Aristotelian Metaphysics is a good analogy. It actually is true, in most domains of human experience, that stuff only moves so long as you keep pushing on it. Don’t believe me? Slide your coffee mug across the desktop, stop pushing, and see how long it keeps going. Of course, we now know that the table (via friction) is pushing back; Newton’s is unquestionably the fuller picture. But, insofar as the human environment is concerned, our personally-observable daily universe is much more Aristotelian than Newtonian.

    So, too, with falsification. In the typical human environment, you can trivially make up an infinite variety of conspiracy theories, none of which can be disproven, to explain anything you like. You’re hungry because the CIA is using alien mind ray technology to control your appetite via your dental implants; you’re actually a computer simulation that’s part of the Matrix; the Fates have woven your destiny into their fabric — whatever. And, in that context, the ideas that you can test and disprove tend to be an awful lot more useful than the ones that you can’t falsify.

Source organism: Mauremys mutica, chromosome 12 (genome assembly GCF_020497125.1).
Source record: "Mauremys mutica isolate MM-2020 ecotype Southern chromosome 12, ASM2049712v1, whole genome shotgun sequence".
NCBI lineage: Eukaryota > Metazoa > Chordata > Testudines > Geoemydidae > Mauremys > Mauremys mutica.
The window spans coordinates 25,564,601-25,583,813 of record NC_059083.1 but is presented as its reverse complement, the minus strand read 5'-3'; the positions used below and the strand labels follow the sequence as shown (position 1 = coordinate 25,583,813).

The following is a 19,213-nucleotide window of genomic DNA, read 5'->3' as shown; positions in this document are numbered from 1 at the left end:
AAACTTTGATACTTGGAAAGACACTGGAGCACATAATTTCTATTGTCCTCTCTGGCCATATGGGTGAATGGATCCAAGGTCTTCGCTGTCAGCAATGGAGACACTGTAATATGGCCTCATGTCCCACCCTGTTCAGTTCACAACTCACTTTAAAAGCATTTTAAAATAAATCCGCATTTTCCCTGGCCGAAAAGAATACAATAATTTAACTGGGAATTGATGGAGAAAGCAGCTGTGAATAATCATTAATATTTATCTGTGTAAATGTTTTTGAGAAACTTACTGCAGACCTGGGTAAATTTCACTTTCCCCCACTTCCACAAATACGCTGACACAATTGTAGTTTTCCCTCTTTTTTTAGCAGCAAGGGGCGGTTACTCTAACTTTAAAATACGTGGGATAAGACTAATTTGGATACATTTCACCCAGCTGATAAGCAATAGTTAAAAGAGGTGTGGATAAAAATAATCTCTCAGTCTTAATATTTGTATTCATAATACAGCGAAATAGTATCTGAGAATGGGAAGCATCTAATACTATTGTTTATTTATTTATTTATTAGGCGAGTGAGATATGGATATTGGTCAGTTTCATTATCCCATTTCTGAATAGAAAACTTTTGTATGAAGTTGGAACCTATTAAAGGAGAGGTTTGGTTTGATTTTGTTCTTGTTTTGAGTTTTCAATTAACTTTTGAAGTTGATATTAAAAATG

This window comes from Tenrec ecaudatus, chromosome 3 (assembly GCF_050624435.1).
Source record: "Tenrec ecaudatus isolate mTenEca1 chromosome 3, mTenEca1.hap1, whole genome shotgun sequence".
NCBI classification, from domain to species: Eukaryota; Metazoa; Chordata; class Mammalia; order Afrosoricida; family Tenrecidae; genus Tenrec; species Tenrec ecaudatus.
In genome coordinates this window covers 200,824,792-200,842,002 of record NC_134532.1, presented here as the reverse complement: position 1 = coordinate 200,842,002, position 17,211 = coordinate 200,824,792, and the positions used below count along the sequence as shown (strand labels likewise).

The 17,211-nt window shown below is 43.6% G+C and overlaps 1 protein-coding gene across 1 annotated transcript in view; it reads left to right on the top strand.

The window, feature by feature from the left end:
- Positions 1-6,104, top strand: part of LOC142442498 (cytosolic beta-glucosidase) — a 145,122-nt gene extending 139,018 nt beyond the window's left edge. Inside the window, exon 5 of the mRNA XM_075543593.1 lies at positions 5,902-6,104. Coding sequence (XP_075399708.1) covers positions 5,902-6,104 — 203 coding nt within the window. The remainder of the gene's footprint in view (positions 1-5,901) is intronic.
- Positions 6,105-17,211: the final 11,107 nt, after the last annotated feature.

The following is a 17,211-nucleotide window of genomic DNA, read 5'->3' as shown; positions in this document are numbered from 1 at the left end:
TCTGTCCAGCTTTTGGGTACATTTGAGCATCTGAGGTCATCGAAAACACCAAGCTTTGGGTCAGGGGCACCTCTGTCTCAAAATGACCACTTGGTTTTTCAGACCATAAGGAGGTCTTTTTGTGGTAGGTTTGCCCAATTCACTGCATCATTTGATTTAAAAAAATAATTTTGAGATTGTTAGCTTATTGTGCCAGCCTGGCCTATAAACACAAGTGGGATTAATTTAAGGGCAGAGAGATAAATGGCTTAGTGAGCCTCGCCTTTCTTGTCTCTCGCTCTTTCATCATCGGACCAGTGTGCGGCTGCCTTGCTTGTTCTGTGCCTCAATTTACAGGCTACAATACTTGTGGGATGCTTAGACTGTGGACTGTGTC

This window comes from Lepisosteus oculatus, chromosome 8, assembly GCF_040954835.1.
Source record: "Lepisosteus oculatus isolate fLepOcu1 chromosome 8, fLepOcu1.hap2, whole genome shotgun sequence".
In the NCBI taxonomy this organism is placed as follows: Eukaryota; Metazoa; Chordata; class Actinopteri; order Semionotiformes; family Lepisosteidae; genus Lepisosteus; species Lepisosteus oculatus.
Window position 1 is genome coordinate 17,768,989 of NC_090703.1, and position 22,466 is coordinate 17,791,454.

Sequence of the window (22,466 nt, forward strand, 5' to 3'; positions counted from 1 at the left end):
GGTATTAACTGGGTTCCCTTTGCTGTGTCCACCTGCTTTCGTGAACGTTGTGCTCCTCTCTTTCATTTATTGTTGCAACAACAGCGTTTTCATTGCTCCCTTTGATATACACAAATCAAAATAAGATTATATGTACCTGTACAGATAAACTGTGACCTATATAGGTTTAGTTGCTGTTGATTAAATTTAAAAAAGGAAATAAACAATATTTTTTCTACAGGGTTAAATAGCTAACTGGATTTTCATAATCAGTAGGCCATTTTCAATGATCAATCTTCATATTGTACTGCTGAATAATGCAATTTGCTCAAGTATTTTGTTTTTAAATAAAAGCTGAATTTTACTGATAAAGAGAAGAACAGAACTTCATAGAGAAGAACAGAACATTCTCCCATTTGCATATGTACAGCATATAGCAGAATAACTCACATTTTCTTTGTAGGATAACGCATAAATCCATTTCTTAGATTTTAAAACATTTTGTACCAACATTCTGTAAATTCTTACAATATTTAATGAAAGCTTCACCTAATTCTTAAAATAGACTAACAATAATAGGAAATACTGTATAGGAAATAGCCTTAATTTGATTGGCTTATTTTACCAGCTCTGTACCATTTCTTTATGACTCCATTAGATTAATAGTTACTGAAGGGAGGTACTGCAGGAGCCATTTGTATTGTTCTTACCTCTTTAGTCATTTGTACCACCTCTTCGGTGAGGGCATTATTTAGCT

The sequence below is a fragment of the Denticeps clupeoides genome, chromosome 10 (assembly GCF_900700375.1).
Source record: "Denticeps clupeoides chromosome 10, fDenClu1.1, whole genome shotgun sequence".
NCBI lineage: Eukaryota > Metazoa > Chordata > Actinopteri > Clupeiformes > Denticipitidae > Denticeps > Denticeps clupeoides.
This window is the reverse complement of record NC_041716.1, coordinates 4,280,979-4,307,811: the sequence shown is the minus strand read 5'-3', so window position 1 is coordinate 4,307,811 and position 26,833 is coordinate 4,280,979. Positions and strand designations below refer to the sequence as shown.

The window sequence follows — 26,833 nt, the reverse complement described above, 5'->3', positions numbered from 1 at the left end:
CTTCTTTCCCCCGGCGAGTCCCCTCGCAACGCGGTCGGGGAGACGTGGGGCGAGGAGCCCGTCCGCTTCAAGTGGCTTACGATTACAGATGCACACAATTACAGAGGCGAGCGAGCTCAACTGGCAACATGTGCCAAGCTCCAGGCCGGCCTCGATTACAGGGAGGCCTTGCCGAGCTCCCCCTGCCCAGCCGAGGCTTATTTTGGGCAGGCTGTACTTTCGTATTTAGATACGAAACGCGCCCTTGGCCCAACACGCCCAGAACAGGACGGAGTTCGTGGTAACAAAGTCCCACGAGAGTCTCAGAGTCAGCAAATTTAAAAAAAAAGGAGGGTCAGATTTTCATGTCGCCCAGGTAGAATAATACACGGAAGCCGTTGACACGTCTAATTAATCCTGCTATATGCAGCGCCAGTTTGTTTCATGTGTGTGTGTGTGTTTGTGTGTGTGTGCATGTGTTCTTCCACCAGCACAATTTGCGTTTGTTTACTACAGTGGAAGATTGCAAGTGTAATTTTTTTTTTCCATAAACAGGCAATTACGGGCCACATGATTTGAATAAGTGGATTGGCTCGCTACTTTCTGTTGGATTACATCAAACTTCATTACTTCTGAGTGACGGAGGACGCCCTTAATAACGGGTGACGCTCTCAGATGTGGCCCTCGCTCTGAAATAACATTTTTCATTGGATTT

But…it’s also trivial to construct actual real-world scenarios which are immune to falsification. Toss a coin; catch it; don’t look at it; toss it again. It is true that the coin was either heads-up or tails-up in your hand, but neither statement is falsifiable.

    The astute will note that, in this context, falsifiability looks an awful lot like Sean’s favorite equation, that S = k * log W on Boltzmann’s tombstone pictured at the top of the page. In our coin example, the final macro states are indistinguishable: a coin in your hand. But the intermediate micro states are, literally, heads and tails apart.